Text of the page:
The Night-Comers – Eric Ambler
Eric Ambler is one of my finds over the last year or so but, in truth, by his standards, The Night-Comers, which goes by an alternative title of State of Siege in the United States, is not a patch on the other books of his that I have read. In this book, published in 1956, the year in which the Soviets crushed the Hungarian uprising, a point of no return for many of a left-wing disposition, Ambler chose to move away for the first time from his usual stamping ground of the Balkans to the febrile state of Sundra, a newly independent state in what was the Dutch East Indies.
The story is narrated by Steve Fraser, an engineer, who has just finished a three-year contract to build a dam and is looking forward to returning to Blighty. Unfortunately, his return to the regional capital of Selampang coincides with a military uprising and where Fraser has been offered accommodation turns out to be the rebels’ headquarters. He is drawn into the life and death struggle between the pro- and anti-government forces by a set of coincidences. Will he get out alive? Will his love interest, Rosalie, hamper his escape?
The problem with first-party narratives, as I have commented before, is that you know as soon as the book begins that the narrator, unless he has left papers behind, has extricated himself somehow and in some shape or form from his predicament. The device reduces the dramatic tension, I find, even in the hands of a master storyteller. There are also the tell-tale hallmarks of an Ambler story – an innocent who steps unwittingly into a nightmare world and someone who is an engineer by trade, Ambler started off as an engineer. Rather like Judgment on Deltchev the book starts off with a potted history of the fictional country. It is necessary to give the reader a flavour for the place and an understanding why a coup may have erupted but it slows the pace down.
The love interest created by Rosalie, a good time girl to whom Fraser is introduced by his Aussie pilot friend, Bebb, is a departure for Ambler and in its raciness and explicitness is a sharp reminder of what was permissible in 1956 compared with the more censorious and straight-laced 1930s. Their fling adds some tension to the story but is not strong enough to hold Fraser back.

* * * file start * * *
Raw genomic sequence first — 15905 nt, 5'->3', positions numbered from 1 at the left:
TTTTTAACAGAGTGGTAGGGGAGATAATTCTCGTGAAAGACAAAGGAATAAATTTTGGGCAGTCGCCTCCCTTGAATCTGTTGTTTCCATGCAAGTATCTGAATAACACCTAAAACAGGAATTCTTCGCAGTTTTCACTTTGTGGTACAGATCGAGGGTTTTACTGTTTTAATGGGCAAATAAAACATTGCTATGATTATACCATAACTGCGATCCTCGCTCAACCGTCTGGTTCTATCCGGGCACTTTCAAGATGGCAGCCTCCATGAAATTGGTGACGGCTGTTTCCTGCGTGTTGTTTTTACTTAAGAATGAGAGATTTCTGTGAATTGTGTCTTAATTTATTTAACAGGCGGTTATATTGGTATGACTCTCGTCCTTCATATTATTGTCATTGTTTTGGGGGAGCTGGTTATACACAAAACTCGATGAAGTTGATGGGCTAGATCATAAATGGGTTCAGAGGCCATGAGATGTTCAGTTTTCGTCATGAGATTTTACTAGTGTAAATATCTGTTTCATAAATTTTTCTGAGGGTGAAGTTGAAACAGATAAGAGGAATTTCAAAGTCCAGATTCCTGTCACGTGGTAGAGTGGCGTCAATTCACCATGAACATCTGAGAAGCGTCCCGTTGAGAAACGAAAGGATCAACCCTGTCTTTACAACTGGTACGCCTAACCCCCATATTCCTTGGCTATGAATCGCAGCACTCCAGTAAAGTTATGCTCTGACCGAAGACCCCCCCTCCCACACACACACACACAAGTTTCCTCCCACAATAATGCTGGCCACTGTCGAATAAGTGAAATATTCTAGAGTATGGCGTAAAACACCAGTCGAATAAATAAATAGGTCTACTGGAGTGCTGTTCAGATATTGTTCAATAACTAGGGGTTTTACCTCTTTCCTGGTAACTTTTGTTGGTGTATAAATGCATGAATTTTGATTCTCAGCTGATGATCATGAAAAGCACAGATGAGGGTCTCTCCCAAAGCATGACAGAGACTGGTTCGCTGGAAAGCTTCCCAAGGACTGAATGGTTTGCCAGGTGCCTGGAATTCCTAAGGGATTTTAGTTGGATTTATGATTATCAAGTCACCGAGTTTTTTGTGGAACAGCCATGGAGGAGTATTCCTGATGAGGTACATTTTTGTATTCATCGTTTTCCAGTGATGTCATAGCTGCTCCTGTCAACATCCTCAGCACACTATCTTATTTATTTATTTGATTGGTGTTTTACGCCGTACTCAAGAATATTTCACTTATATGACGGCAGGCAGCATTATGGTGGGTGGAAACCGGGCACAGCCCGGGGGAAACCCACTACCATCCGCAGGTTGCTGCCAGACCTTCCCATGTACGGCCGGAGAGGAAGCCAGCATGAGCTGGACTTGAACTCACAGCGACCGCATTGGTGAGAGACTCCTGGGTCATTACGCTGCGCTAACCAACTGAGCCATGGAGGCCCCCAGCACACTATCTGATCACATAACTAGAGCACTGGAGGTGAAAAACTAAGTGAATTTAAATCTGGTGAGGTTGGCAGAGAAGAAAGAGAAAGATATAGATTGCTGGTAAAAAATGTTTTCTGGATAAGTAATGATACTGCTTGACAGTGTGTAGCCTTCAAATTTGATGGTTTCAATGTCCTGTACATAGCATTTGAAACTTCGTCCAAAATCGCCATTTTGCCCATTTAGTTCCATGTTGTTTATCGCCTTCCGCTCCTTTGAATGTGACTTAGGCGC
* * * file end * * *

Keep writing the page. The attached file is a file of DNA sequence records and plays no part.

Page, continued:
Perhaps of even more interest to the modern reader is that the insurgents are Moslem. The best parts of the book for me are where Ambler takes time to portray the Islamic culture that was suppressed by the Dutch colonists and the corruption and incompetence of the officials. It is not surprising that there is an uprising. It is also interesting to observe the strains and tensions that emerge when a seemingly well-planned coup starts to unravel. At its heart the book is about deception and treachery and the ability of the human spirit to survive and overcome adversity.
My main problems with the book, though, relate to the plot. Most of the action is confined to the block in which Fraser is holed up. It is a siege, after all, and so the story has to make up in atmosphere and tension what it loses in some of the more obvious tropes in thrillers, chases, breakouts, escape. More troubling though is that the plotline relies on an awful lot of coincidences. Fraser knows one of the principals of the rebellion, Major Suparto. The flat which the pilot, Bebb, offers him on the air flight just happens to be the very building that the rebels are going to use as their base. Major Suparto just happens to be not all he seems and is a double agent and then, extraordinarily, tells Fraser the origins of the coup and what is to happen. It is astonishing when things go wrong, that the rebels open up to Fraser.
This is all necessary to move the story along, but you get the sense that even Ambler starts to realise that he is trying to make a silk purse out of a pig’s ear.